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Paved with Good Intentions

A Demon’s Road Map to Your Soul

Paved with Good Intentions by C. S. Lewis
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Temptation and Deception Made Easy

The demon Wormwood first became famous through his correspondence with his uncle Screwtape, published in The Screwtape Letters. We are now privileged to peruse his field notebook from that demonic training session, complete with scribbles, notes, and excerpts from his uncle's letters. Wormwood's instructions, mission statements, and maxims for special occasions create a "best of Screwtape" that offers witty and cutting strategies for how best to corrupt a brand new Christian and steal him from the "Enemy" -- God.

If the best defense is to know your opponent's game book, this is a must read for all those who want to retain their souls.

HarperCollins; June 2009
112 pages; ISBN 9780061950087
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Title: Paved with Good Intentions
Author: C. S. Lewis
 
Excerpt

Chapter One

Re: The Church as a Tool

Use the Church itself as a weapon
against the Human's Christian faith

One of our great allies at present is the Church itself. Do not misunderstand me. I do not mean the Church as we see her spread out through all time and space and rooted in eternity, terrible as an army with banners. That, I confess, is a spectacle which makes our boldest tempters uneasy. But fortunately it is quite invisible to these humans. All your patient sees is the halffinished, sham Gothic erection on the new building estate. When he goes inside, he sees the local grocer with rather an oily expression on his face bustling up to offer him one shiny little book containing a liturgy which neither of them understands, and one shabby little book containing corrupt texts of a number of religious lyrics, mostly bad, and in very small print. When he gets to his pew and looks round him he sees just that selection of his neighbours whom he has hitherto avoided. You want to lean pretty heavily on those neighbours. Make his mind flit to and fro between an expression like 'the body of Christ' and the actual faces in the next pew. It matters very little, of course, what kind of people that next pew really contains. You may know one of them to be a great warrior on the Enemy's side. No matter. Your patient, thanks to Our Father Below, is a fool. Provided that any of those neighbours sing out of tune, or have boots that squeak, or double chins, or odd clothes, the patient will quite easily believe that their religion must therefore be somehow ridiculous. At his present stage, you see, he has an idea of 'Christians' in his mind which he supposes to be spiritual but which, in fact, is largely pictorial. His mind is full of togas and sandals and armour and bare legs and the mere fact that the other people in church wear modern clothes is a real-though of course an unconscious difficulty to him. Never let it come to the surface; never let him ask what he expected them to look like. Keep everything hazy in his mind no and you will have all eternity wherein to amuse yourself by producing in him the peculiar kind of clarity which Hell affords.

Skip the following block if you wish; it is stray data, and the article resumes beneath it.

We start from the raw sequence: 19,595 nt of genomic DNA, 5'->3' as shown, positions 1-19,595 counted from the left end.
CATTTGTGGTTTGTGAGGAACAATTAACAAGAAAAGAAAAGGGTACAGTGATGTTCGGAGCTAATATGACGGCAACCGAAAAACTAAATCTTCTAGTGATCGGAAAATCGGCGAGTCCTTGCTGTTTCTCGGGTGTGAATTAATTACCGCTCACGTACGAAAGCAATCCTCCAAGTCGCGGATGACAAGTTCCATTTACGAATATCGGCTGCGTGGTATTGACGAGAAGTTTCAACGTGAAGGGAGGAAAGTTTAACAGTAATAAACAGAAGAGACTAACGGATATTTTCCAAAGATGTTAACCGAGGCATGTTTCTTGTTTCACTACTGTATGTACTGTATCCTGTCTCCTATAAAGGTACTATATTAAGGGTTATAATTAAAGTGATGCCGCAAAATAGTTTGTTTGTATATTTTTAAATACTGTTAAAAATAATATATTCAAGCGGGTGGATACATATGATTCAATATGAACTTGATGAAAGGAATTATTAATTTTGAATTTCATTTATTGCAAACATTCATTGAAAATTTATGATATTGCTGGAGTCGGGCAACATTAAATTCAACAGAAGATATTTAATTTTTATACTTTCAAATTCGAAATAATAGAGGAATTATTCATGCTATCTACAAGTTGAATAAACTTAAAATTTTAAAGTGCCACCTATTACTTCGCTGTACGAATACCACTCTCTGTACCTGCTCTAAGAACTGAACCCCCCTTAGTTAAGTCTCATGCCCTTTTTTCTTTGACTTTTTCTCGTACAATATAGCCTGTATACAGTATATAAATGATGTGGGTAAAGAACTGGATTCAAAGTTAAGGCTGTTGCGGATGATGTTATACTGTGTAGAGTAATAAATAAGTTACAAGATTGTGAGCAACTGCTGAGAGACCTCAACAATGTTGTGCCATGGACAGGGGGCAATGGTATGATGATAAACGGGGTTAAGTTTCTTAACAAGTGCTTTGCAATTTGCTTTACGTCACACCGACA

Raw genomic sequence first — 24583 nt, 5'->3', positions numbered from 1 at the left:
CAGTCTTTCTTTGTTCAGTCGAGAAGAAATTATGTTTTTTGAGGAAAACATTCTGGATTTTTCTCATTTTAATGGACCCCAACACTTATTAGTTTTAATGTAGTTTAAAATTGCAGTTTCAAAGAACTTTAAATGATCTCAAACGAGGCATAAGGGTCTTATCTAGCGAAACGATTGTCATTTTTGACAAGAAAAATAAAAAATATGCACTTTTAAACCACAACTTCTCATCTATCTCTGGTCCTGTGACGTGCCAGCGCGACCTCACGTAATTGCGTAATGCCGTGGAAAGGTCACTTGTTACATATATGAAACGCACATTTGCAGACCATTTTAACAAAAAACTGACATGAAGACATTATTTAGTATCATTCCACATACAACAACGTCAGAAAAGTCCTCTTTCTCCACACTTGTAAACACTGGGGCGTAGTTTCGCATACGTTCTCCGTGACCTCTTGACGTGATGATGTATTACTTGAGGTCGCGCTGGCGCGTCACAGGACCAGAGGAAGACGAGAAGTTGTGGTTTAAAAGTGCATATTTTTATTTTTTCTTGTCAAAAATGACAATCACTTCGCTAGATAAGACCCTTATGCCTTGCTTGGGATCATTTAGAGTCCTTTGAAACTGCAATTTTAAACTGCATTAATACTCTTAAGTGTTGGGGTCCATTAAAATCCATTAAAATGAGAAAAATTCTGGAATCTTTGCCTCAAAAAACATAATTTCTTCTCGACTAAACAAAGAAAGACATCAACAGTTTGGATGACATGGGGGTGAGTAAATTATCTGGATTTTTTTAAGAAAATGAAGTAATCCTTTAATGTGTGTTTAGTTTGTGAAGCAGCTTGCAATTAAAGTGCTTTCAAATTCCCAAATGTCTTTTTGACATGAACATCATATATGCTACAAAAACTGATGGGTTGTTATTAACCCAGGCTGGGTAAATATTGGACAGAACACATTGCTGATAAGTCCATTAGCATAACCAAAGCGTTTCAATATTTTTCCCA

The Strategy of Disappointment

Work hard, then, on the disappointment or anticlimax which is certainly coming to the patient during his first few weeks as a churchman. The Enemy allows this disappointment to occur on the threshold of every human endeavour. It occurs when the boy who has been enchanted in the nursery by Stories from the Odyssey buckles down to really learning Greek. It occurs when lovers have got married and begin the real task of learning to live together. In every department of life it marks the transition from dreaming aspiration to laborious doing. The Enemy takes this risk because He has a curious fantasy of making all these disgusting little human vermin into what He calls His 'free' lovers and servants -- 'sons' is the word He uses, with His inveterate love of degrading the whole spiritual world by unnatural liaisons with the two-legged animals. Desiring their freedom, He therefore refuses to carry them, by their mere affections and habits, to any of the goals which He sets before them: He leaves them to 'do it on their own'. And there lies our opportunity. But also, remember, there lies our danger. If once they get through this initial dryness successfully, they become much less dependent on emotion and therefore much harder to tempt.

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